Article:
[/b][/quote]

Lol, don&#39;t kid yourself. "Rodzilla" would have been crushed by Sheridan and co even if he was there.

Rodney Blake or not, you&#39;d still struggle.

melon
15-10-07, 05:15 AM
and seeing George Gregan crying a river about it. [/b] Why do you watch the Wallabies play then?
George Gregan won&#39;t hassle your petty self anymore because he has reitred from international rugby.
You&#39;ll notice all decent scrum-halfs do the same, just not as good as George. Its all about strategy and gaining every possible advantage.

Fushitsusha
15-10-07, 06:07 AM
<div class='quotemain'>
<div class='quotemain'> Rodney Blake must have been laughing his guts out after the England game. [/b]
He definitely should have been. I&#39;m sure he did and still does feel cheated. I was fuming when he wasn&#39;t taken away even after proving to be up to the standard even surpassing the other props when Connolly watched a couple of his club games.
[/b][/quote]

Lol, don&#39;t kid yourself. "Rodzilla" would have been crushed by Sheridan and co even if he was there.

Rodney Blake or not, you&#39;d still struggle.
[/b][/quote]

Rodney Blake is certainly not the best scrummager in Australia. Shepherdson is a much better tight-head and I thought he stood up well against Sheridan in the first half of that match. The problem with the front row was Dunning consistently taking it down. He&#39;s always done this.

Anyways, hopelly Baxter and Dunning have played their last tests for Australia.

However, another problem with the Australian scrum is the locks. Sharpe has always been lousy at scrumtime and Vickerman isn&#39;t much better.

melon
15-10-07, 08:19 AM
<div class='quotemain'>
<div class='quotemain'> Rodney Blake must have been laughing his guts out after the England game. [/b]
He definitely should have been. I&#39;m sure he did and still does feel cheated. I was fuming when he wasn&#39;t taken away even after proving to be up to the standard even surpassing the other props when Connolly watched a couple of his club games.
[/b][/quote]

Lol, don&#39;t kid yourself. "Rodzilla" would have been crushed by Sheridan and co even if he was there.

Rodney Blake or not, you&#39;d still struggle. [/b][/quote]
How was I kidding myself? I was merely saying hes better than some of the props Australia took. Read whats there, not what would be there in order to make a decent post :)

Regardless, Rodney Blake would have played better than Dunning and Baxter.

Justin P
15-10-07, 11:18 AM
if Rodney Blake didn&#39;t played in the world cup it&#39;s a shame because he was just better and heavier than every other prop in australia

BokMagic
15-10-07, 05:13 PM
Well, the biggest problem for the Aussies is a quality scrummaging tighthead. You guys are pretty well covered at loosehead, too bad Connolly doesn`t rate Nic Henderson, he`s a very powerful scrummager in my book. And of course, what Jeremy Paul might lack in terms of contributions in the loose, he more than makes up for in scrummaging ability. True about a big, powerful tighthead lock, someone in the Garrick Morgan mould would be nice, but there ain`t too many around right now.

But really, I think that if you guys are looking for one area of immediate improvement, get rid of Mike Foley as scrumming coach asap. While it might be true that the Aussies have never been the world`s strongest scrummagers, before Foley you guys were masters of the quick channel 1 strike. The ball got to the no.8 almost right on the "engage" call already. And while Australia weren`t necesseraly the strongest scrummagers in the world, you guys were close to the smartest.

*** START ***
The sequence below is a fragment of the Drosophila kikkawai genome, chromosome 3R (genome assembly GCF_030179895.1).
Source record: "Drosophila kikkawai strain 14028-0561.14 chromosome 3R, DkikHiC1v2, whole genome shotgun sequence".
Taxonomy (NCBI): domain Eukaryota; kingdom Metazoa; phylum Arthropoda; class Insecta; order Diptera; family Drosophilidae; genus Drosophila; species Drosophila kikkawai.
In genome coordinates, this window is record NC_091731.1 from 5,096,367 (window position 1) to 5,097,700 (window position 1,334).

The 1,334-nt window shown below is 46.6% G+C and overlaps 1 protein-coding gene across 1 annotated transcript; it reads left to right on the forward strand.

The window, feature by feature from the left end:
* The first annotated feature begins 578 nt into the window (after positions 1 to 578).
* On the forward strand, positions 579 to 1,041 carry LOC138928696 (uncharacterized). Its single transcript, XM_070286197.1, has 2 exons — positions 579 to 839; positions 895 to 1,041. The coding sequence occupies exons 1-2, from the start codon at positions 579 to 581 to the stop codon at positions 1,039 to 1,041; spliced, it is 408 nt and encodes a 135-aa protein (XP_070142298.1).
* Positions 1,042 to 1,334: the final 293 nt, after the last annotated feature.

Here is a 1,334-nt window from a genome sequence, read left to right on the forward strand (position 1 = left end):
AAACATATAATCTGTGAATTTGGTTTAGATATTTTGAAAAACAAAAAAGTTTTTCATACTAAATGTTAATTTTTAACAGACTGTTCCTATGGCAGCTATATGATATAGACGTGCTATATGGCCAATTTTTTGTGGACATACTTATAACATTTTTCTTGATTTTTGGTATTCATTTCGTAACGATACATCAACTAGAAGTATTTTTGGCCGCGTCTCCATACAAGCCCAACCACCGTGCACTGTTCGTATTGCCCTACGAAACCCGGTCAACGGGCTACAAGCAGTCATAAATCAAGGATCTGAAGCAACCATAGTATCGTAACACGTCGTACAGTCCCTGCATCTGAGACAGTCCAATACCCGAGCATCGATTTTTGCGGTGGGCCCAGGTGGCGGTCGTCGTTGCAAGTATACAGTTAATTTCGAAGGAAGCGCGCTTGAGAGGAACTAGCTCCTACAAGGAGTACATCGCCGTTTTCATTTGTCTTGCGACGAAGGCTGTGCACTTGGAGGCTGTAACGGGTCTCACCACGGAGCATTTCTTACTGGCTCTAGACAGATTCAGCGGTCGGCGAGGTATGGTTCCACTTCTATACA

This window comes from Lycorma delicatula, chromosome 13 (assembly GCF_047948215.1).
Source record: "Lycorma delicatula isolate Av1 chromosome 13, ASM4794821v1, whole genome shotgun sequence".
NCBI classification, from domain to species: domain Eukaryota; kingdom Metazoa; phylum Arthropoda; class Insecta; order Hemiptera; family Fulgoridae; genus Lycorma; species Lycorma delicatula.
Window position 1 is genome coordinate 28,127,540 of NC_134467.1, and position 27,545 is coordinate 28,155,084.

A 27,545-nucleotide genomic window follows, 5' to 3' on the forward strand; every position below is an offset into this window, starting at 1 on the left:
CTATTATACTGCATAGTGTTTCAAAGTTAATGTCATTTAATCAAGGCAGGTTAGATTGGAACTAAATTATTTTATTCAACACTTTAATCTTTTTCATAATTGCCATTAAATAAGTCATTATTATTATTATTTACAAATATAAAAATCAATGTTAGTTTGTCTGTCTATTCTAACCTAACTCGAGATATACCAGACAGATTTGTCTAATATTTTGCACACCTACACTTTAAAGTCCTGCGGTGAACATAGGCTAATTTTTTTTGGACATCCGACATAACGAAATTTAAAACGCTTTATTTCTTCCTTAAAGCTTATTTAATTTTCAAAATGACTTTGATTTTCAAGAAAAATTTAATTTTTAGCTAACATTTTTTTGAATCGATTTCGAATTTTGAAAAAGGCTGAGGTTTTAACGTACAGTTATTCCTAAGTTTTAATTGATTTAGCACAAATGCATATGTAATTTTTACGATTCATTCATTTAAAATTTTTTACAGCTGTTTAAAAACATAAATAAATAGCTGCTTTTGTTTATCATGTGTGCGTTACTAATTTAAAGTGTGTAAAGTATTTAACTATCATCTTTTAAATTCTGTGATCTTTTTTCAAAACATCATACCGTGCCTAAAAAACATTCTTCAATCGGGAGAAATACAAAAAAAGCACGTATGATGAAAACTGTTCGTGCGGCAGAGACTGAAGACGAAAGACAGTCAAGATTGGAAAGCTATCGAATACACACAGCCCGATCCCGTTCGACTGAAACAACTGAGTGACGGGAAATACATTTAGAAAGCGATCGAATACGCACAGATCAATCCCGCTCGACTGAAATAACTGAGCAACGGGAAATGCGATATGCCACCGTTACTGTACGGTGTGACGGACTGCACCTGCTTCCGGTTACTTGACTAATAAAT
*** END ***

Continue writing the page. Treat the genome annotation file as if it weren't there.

But since Foley came along, the Aussies have been trying to take on the opposition scrums- and I would rather stick to what works well for you guys. The more athletic players worked well for the Aussies in the past, as long as they kept on with their quick channel 1 strikes. Why change something that worked perfectly well before it was tampered with?

Juggernaut
15-10-07, 09:49 PM
But really, I think that if you guys are looking for one area of immediate improvement, get rid of Mike Foley as scrumming coach asap. While it might be true that the Aussies have never been the world`s strongest scrummagers, before Foley you guys were masters of the quick channel 1 strike. The ball got to the no.8 almost right on the "engage" call already. And while Australia weren`t necesseraly the strongest scrummagers in the world, you guys were close to the smartest.
[/b]

and if anyone remembered, Fiji did this in their match against the Boks.

We knew we couldnt compete with their pack so the Smart option was to get it quickly to the No.8, pick up & drive forward and form a ruck....and we did it well.

All thanks to the brilliance of coach Ilie Tabua, a former Wallaby forward himself from that era BokMagic was talking about.

Fushitsusha
16-10-07, 01:06 AM
Well, the biggest problem for the Aussies is a quality scrummaging tighthead. You guys are pretty well covered at loosehead, too bad Connolly doesn`t rate Nic Henderson, he`s a very powerful scrummager in my book. And of course, what Jeremy Paul might lack in terms of contributions in the loose, he more than makes up for in scrummaging ability. True about a big, powerful tighthead lock, someone in the Garrick Morgan mould would be nice, but there ain`t too many around right now.

But really, I think that if you guys are looking for one area of immediate improvement, get rid of Mike Foley as scrumming coach asap. While it might be true that the Aussies have never been the world`s strongest scrummagers, before Foley you guys were masters of the quick channel 1 strike. The ball got to the no.8 almost right on the "engage" call already. And while Australia weren`t necesseraly the strongest scrummagers in the world, you guys were close to the smartest.